Not all who wander are lost.

I have never taken pain medication other than Tylenol or Ibuprofen until my recent run in with a ruptured Achilles. On February 20th I was given my first Percocet and the evening ended with my brother taking a 5 minute recording of a FaceTime where I am apparently spewing comedy gold (tbd since I haven’t seen the footage). My medication cycle seems to follow a very predictable pattern: loopy, sleepy, super loopy, groggy, repeat.

The post surgery pain was excruciating, and they prescribed 1-2 Vicodin every 4 hours for this round. After being medicated continually for 13 days I called it quit today.

Last night when some friends were visiting I said something that shook me. They asked how the meds made me feel, and after my obligatory joke I said, “at least they numb the pain, but they also seem to numb my soul.” When the words left my mouth I felt the Tirona-pain-equation formulating in my mind.

Pain + meds = numb pain and numb life

*By numb life I mean I desired less, or significantly lacked, in areas where I normally swim in abundance. Less emotions. Less appetite. Less libido. Less joy. Less motivation to read. Lesser thinking ability. Just less.

The alternative: Pain + no meds = more pain and more life

I’m not an advocate of “toughing it out” with all the amazing medical treatments available to us, but I needed to establish a baseline to see how my pain was with no medication. So took my meds at 7pm and went to sleep on a prayer. I’m great today. Yes, a little more pain is reminding to lay down more often, but my brain is chugging along with a bit more focus. My desires are building up. My soul is less numb!

In the news I am constantly hearing about the opioid epidemic. The high addiction rates. The related causes of death. I’ve pondered the effects of opioids for years since my wife has battled chronic pain from a cyst that has resulted in two brain surgeries, but this has been my first personal run in with them.

I definitely feel the danger now. The loopy high gives a temporary sense of pleasure, but the trade off, and fall off, was too much for me to continue a regular dosage.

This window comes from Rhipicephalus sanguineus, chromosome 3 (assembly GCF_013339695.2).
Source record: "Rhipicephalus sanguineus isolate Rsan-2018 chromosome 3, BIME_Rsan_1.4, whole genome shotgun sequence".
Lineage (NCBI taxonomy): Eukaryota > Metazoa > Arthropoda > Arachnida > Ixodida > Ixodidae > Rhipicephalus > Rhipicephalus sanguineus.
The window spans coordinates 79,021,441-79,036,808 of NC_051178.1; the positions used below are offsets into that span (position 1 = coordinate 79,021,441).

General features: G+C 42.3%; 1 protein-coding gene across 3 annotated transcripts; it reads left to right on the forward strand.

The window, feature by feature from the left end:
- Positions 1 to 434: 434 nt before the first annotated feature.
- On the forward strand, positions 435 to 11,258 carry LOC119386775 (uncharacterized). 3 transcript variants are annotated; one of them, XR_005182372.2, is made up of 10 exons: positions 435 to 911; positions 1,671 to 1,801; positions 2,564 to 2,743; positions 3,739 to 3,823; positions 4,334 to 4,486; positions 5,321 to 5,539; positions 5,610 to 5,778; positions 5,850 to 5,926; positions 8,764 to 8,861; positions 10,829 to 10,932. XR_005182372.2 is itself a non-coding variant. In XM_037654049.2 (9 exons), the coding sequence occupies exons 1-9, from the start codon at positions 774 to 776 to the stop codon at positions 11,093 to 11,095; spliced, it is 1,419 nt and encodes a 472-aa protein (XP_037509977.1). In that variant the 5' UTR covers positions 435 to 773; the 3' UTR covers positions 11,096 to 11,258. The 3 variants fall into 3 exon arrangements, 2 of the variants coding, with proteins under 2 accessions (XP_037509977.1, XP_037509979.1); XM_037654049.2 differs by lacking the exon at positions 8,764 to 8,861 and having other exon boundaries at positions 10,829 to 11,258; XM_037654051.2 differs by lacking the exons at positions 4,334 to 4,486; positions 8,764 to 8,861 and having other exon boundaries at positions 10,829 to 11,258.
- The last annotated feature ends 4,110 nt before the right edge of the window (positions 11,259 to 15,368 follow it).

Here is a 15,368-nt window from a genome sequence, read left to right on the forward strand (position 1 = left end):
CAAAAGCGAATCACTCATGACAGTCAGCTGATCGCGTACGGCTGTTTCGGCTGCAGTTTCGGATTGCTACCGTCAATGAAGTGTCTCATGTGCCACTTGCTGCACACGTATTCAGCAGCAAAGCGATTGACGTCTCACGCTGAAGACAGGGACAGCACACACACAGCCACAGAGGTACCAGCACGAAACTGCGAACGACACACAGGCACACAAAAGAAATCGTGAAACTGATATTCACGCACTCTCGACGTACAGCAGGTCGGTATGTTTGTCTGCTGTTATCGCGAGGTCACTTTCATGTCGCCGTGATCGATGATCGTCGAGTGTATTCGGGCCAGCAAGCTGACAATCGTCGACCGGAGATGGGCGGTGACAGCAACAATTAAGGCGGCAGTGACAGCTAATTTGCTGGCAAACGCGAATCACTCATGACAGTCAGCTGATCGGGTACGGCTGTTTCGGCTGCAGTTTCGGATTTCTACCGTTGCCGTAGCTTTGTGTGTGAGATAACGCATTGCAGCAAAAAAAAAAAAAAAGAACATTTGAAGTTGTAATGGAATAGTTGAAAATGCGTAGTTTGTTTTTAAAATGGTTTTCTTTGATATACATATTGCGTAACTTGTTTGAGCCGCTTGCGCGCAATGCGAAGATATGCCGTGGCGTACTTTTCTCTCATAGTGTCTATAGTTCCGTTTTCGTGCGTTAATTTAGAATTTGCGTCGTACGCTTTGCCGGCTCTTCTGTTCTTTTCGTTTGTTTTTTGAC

One of my favorite scriptures is Psalm 16:11, “You make known to me the path of life; in your presence there is fullness of joy; at your right hand are pleasures forevermore.” My meds, like illicit drugs I had taken before, provide a moment of pleasure and type of joy, but they are far from lasting. Look at that verse. In God’s presence is the fullness of joy and at his right had are pleasures forevermore! That’s what I want. Full joy and forever pleasure. This probably sound fuddy duddy, but I genuinely felt my meds trying to trade my divine pleasures and joy for fleeting pleasure and micro-joy.

Please hear me. I am not saying all drugs are bad for all people. I am saying these drugs were bad for me. I can see the allure, but I chose not to settle in to the quasi joy and short lived pleasure. (I also don’t think Percocet Pastor would be a good moniker in my vocational field.)

What’s your experience with meds and drugs?

Or deeper yet…

What’s your experience trading full joy and lasting pleasure for small joy and temporary pleasures?


One response to “Percocet Pastor – My Journey In Opioidland”

  1. Peggy

    Having suffered with debilitating migraines for many years which resulted in many trips to the er I have had some heavy drugs. I prefer not to take anything unless the pain becomes unbearable. We shall see how I do after Friday’s surgery. Hopefully I’ll be good with tylenol, or nothing. Glad your doing somewhat better. You are missed.


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